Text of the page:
How to Get a Loan from Your Friends or Family

How to Get a Loan from Your Friends or Family

Even if you’ve been less than stellar with your finances in the past, you can still borrow money that you might need from family or friends. This is especially important if you currently pay high interest rates and want to refinance at a lower rate. If that describes you, your friends and family are a great alternative to things like credit card debt.

The first step is to be absolutely clear on how much money you need, why you need to borrow the money, and (most important) how you’re going to repay the loan.

You’d think that most people know exactly how much money they need, but that’s not always the case. Tim, a young man I know, recently went to his brother so he could realize the full value of his college education – by completing it. He asked his brother for $5k to cover his upcoming tuition payment. But when they looked at the issue more carefully, they realized that $5k was only the tip of the iceberg.

Tim would need money for room and board and books a few months after his tuition was due. It would have been difficult for Tim to keep going back to his brother for more money because he’d lose credibility.

It’s far better to be clear on your objective and think about the total costs you’re going to incur. Then add 10% (at least) before you go looking to borrow money. This way you won’t have to go back to the well.

And while we’re talking about steps you need to take before you ask anyone for a loan, make sure you hammer out a solid repayment plan. If you don’t have a plan on exactly how and when you’re going to repay your debt, get one. If it includes looking for a second job, go get the job. If it includes selling your junk on eBay, start listing your items. Whatever you do, don’t ask anyone for financial support unless and until you have a solid plan for how you’re going to repay the money.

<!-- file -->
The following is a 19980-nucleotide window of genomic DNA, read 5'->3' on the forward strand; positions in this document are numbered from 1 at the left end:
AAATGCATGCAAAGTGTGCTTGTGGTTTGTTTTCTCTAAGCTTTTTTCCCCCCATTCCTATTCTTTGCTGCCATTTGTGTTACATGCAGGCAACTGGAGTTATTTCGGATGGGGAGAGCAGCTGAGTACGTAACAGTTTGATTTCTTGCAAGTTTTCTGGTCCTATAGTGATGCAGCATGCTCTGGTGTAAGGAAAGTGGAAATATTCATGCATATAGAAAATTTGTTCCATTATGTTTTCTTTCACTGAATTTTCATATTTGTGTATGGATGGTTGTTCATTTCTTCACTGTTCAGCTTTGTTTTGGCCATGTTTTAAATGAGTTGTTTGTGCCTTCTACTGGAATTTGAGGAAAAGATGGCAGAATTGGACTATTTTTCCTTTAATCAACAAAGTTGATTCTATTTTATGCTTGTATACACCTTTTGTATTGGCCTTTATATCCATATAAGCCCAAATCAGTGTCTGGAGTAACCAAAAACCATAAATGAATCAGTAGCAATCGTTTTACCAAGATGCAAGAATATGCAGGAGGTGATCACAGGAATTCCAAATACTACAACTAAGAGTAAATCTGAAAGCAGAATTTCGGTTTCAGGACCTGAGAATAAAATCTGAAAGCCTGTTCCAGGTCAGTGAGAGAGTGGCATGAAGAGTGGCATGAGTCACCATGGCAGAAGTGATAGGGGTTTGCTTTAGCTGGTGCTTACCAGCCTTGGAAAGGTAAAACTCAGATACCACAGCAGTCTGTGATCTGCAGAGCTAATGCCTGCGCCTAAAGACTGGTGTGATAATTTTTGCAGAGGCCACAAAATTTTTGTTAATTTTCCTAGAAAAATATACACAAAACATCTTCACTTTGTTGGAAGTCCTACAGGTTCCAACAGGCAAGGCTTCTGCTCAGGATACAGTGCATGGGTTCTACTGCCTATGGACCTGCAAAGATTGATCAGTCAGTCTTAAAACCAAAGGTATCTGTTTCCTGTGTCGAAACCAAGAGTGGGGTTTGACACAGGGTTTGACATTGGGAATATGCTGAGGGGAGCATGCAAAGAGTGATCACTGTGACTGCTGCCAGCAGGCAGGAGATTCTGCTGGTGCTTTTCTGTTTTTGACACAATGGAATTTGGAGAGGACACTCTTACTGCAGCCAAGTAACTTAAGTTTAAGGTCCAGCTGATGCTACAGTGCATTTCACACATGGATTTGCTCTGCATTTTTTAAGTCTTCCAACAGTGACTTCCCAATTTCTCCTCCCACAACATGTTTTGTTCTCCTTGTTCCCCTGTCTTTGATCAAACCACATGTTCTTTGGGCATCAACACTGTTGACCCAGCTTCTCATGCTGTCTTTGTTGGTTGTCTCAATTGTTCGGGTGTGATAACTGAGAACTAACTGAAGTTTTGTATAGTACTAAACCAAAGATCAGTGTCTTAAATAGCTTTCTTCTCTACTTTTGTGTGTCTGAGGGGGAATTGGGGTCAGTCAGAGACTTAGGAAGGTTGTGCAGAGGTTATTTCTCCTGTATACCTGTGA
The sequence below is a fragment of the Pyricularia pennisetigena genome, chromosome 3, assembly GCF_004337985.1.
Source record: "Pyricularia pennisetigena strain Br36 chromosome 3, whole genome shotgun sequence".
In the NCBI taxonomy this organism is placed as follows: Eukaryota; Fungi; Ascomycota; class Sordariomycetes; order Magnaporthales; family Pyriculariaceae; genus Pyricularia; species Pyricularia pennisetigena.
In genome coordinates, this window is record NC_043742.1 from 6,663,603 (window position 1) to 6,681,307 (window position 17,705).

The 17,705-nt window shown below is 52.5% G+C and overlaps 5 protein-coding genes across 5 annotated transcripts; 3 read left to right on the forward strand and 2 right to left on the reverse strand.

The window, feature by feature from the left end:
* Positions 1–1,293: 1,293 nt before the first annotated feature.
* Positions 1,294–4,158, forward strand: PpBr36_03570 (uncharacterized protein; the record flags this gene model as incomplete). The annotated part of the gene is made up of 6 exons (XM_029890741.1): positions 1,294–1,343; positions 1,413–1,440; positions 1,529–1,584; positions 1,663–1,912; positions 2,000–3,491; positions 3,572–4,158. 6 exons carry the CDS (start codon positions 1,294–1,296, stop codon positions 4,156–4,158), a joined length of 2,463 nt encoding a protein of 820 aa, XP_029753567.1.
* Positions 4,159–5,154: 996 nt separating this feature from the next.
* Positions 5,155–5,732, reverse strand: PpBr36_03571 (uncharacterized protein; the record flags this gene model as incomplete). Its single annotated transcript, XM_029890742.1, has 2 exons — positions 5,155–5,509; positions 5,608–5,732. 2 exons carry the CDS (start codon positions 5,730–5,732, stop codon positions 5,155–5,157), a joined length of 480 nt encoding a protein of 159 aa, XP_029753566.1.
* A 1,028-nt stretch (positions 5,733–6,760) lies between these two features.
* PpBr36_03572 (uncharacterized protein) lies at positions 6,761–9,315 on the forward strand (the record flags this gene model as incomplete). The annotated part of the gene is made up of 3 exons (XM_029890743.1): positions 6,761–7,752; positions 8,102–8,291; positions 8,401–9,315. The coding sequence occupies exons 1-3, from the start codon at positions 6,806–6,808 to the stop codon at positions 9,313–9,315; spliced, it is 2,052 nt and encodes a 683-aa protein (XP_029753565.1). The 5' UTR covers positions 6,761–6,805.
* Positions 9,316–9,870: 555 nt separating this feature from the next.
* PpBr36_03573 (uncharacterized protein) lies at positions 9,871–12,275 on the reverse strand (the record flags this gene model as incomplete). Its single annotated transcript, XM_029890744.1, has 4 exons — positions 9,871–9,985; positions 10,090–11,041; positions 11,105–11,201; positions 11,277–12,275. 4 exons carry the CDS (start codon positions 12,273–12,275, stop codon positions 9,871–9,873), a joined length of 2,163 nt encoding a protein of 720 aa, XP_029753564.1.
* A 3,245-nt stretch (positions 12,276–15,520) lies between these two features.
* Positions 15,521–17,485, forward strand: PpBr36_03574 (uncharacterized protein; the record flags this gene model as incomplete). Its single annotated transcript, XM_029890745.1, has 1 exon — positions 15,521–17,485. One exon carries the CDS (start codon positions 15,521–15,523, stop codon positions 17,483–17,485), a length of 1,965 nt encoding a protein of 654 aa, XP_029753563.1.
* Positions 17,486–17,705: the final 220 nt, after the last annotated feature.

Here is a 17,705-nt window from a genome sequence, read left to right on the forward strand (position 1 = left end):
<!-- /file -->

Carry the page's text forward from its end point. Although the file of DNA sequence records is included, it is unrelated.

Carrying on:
This step is as much for you as it is for the potential lender. I say this because it’s important you have self-confidence when you approach people. Your repayment plan will give you that self-confidence. It has to spell out exactly how much money you’ll be paying and how often. Don’t promise anything you can’t live up to, but make sure you do whatever you have to do in order to come up with a solid plan.

Once you’ve come up with your plan, it’s time to list the people you think might be interested in doing business with you. Jot down their names and what interest they may have in loaning you money. Those interests probably include helping you out, getting their money back and making some interest. Are there any other motivations this person has? What are they? List them and next to those motivations note how this loan gives them what they want.

Write out how this loan is going to help you. How the loan will make a difference in your life. Next, detail how you’re going to repay the loan so they feel confident they’ll get their money back. Finally, make sure to insist they get a good return on their money. This way they’ll consider it an investment rather than charity.

There is a reason you should write this out before the meeting rather than winging it. By reducing your thoughts to writing, you’ll be ingesting it and making the plan a part of you. Also, when you meet with potential investors, show them what you wrote down. It demonstrates that you are taking this seriously, and that will instill confidence that you’re going to stick with your plan to repay the loan.

Approach each person one at a time. Do not have an expectation that they’ll automatically lend you the money, and don’t resent them if they turn you down. It doesn’t mean they don’t care for you. Just go to the next person on your list. (That’s another reason why you created a list of potential lenders.)